Water

Daylilies like soil that is moist but well-drained. When they are established, they can go without water for a while, but they need wet soil when they start growing. Even though daylilies look good in many places, their roots can rot if they are always in the water. Then, be careful not to over-water your plants!

After Planting

Immediately after planting, soak the soil in the area where you’re going to plant at least 6 inches down with a garden hose. Root Stimulator can be used to give plants a little extra help when they’re transplanted. This will help them grow stronger roots, which will help them be less stressed when they’re moved and make them grow more quickly.

The Earliest Stages of the Plant’s Growth

Your newly planted Daylilies should not need to be watered every day in average garden soil. These conditions can lead to root rot and other diseases of the plants because of the saturated soil. You should only water your plants when the soil around the root ball is damp to moist if there isn’t enough rain. It’s much better to give your plants a good soak on fewer occasions rather than just a quick mist each day. Winter dormant plants, since they aren’t growing and evaporation is slower, require less water than actively growing plants. So, don’t overwater your plants in the winter!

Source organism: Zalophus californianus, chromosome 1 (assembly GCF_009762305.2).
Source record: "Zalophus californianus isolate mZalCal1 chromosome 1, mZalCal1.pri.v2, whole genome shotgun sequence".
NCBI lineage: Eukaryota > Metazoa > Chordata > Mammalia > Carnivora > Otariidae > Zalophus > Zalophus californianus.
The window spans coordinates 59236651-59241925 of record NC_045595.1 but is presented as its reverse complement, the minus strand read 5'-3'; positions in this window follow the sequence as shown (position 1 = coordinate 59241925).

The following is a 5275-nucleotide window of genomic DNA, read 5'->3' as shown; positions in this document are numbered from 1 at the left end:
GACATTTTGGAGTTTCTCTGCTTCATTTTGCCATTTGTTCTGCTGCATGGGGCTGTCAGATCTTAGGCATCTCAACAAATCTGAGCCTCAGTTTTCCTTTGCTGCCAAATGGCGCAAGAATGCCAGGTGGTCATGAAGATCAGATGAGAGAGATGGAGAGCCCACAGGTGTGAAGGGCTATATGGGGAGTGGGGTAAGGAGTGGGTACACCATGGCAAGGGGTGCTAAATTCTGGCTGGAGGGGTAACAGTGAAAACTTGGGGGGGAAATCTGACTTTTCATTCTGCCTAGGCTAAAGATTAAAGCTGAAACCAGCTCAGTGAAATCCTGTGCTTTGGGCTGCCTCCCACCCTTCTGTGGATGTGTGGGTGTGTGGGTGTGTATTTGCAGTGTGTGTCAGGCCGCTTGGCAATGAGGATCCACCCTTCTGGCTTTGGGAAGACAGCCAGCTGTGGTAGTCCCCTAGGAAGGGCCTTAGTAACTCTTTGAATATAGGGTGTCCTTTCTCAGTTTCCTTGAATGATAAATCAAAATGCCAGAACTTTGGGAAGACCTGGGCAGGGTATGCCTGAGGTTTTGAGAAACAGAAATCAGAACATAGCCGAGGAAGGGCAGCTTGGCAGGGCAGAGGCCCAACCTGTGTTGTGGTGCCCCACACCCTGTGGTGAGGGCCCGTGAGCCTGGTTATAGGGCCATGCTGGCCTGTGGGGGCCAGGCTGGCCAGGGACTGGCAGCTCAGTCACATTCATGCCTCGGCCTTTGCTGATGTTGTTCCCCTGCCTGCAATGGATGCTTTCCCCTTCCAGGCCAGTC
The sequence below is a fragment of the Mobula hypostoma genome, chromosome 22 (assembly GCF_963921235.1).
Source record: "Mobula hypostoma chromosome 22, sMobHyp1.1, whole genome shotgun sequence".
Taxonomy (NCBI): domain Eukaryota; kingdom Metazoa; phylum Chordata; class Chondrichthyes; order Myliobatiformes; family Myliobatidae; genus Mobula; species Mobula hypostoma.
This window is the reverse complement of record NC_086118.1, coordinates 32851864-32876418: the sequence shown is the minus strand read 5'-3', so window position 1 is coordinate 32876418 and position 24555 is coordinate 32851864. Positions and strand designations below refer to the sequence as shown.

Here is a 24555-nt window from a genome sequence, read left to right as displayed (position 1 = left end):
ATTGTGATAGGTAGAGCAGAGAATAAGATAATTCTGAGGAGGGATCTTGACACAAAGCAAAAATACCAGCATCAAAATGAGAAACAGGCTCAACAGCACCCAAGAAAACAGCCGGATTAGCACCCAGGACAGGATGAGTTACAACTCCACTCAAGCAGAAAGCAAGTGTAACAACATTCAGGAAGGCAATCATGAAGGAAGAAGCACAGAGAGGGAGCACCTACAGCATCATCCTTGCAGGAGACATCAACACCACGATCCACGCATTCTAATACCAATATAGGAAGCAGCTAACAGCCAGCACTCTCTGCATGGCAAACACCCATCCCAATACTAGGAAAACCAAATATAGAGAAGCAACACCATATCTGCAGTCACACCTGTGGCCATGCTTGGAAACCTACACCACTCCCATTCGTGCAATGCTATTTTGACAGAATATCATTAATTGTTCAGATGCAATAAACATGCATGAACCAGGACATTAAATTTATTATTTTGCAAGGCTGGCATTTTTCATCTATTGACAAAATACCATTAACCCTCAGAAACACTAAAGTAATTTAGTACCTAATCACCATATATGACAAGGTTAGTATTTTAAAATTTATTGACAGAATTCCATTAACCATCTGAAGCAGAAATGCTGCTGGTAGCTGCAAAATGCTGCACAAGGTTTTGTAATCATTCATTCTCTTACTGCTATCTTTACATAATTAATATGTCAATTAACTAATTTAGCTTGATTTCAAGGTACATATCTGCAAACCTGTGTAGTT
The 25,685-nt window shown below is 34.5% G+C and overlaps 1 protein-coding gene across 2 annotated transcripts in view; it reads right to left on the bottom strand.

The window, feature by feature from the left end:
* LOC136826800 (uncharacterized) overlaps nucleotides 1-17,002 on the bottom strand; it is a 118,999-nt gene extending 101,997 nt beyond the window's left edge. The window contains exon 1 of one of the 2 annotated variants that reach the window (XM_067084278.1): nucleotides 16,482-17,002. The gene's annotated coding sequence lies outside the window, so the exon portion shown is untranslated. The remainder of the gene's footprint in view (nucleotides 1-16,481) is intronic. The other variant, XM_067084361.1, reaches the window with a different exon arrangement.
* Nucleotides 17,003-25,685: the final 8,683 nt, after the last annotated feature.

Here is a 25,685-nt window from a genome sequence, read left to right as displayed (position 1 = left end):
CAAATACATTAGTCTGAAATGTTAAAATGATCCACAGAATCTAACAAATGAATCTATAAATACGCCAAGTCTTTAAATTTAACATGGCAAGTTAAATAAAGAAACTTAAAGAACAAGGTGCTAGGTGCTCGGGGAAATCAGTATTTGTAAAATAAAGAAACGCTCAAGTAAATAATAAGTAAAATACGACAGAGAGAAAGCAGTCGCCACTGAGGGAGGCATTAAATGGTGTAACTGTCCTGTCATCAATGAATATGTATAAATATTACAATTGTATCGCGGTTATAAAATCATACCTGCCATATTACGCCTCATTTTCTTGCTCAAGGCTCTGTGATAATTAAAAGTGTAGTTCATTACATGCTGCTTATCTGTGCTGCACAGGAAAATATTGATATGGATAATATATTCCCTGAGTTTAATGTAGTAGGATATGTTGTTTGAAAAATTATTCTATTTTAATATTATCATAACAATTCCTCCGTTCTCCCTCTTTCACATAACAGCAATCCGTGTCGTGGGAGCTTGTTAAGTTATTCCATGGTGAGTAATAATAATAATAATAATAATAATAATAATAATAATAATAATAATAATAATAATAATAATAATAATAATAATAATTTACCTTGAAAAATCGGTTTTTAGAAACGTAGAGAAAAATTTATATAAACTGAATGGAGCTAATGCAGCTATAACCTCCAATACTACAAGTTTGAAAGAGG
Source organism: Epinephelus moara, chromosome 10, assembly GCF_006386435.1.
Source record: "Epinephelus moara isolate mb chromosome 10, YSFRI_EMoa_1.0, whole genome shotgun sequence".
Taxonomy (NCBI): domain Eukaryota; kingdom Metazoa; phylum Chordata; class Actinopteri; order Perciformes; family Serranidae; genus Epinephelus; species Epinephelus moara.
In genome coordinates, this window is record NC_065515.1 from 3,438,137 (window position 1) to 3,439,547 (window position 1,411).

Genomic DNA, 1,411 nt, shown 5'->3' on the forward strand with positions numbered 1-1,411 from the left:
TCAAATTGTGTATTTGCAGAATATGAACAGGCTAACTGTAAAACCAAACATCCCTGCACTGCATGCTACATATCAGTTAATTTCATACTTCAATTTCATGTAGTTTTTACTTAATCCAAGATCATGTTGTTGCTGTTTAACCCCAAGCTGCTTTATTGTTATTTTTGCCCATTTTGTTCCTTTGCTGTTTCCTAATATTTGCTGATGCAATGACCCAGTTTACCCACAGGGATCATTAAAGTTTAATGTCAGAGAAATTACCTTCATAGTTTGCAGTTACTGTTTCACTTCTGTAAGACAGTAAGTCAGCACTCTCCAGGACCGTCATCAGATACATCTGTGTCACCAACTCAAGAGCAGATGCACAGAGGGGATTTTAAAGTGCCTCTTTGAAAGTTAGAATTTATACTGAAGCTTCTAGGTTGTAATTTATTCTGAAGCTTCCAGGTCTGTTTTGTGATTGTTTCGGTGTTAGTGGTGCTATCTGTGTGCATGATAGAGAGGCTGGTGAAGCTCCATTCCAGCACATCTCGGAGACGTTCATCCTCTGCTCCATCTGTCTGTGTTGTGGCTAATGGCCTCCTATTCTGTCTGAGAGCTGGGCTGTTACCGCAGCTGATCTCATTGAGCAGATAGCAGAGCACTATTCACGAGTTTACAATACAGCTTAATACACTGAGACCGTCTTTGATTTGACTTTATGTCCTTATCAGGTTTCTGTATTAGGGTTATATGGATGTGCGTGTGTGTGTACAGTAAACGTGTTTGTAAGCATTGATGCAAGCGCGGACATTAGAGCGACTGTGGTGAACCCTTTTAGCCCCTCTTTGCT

Watering In Pots

Daylily plants are grown in pots, planters, and other containers, frequently requiring additional watering attention. After planting a daylily in a container, check the soil moisture daily with the finger test. Rehydrate the soil after the top inch or two has dried. After 1-2 weeks of daily testing, you should be able to determine how frequently your potted daylilies will require water. Potted plants will require increased attention to watering during the hot summer months. Potted daylilies require significantly less water during the cooler winter months.